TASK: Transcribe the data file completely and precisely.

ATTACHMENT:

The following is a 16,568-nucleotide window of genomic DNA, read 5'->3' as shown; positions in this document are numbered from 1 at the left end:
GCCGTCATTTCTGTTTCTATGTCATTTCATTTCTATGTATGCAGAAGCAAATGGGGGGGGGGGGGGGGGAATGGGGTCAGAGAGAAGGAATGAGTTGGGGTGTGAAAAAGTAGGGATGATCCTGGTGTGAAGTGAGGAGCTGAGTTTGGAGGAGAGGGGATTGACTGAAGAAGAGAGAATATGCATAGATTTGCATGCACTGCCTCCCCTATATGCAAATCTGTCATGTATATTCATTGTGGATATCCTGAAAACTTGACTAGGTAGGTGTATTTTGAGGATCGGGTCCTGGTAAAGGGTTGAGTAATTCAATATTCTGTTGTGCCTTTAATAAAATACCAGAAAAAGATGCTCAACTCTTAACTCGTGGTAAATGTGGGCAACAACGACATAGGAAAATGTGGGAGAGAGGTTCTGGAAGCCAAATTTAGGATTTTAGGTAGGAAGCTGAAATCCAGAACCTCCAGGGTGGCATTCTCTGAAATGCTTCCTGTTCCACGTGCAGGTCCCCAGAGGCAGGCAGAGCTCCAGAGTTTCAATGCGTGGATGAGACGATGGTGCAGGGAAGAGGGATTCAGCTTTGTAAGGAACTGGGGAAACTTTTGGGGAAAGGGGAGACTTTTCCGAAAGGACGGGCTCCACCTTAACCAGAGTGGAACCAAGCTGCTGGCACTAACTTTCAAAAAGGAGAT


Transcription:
The following is a 16,568-nucleotide window of genomic DNA, read 5'->3' as shown; positions in this document are numbered from 1 at the left end:
GCCGTCATTTCTGTTTCTATGTCATTTCATTTCTATGTATGCAGAAGCAAATGGGGGGGGGGGGGGGGGAATGGGGTCAGAGAGAAGGAATGAGTTGGGGTGTGAAAAAGTAGGGATGATCCTGGTGTGAAGTGAGGAGCTGAGTTTGGAGGAGAGGGGATTGACTGAAGAAGAGAGAATATGCATAGATTTGCATGCACTGCCTCCCCTATATGCAAATCTGTCATGTATATTCATTGTGGATATCCTGAAAACTTGACTAGGTAGGTGTATTTTGAGGATCGGGTCCTGGTAAAGGGTTGAGTAATTCAATATTCTGTTGTGCCTTTAATAAAATACCAGAAAAAGATGCTCAACTCTTAACTCGTGGTAAATGTGGGCAACAACGACATAGGAAAATGTGGGAGAGAGGTTCTGGAAGCCAAATTTAGGATTTTAGGTAGGAAGCTGAAATCCAGAACCTCCAGGGTGGCATTCTCTGAAATGCTTCCTGTTCCACGTGCAGGTCCCCAGAGGCAGGCAGAGCTCCAGAGTTTCAATGCGTGGATGAGACGATGGTGCAGGGAAGAGGGATTCAGCTTTGTAAGGAACTGGGGAAACTTTTGGGGAAAGGGGAGACTTTTCCGAAAGGACGGGCTCCACCTTAACCAGAGTGGAACCAAGCTGCTGGCACTAACTTTCAAAAAGGAGAT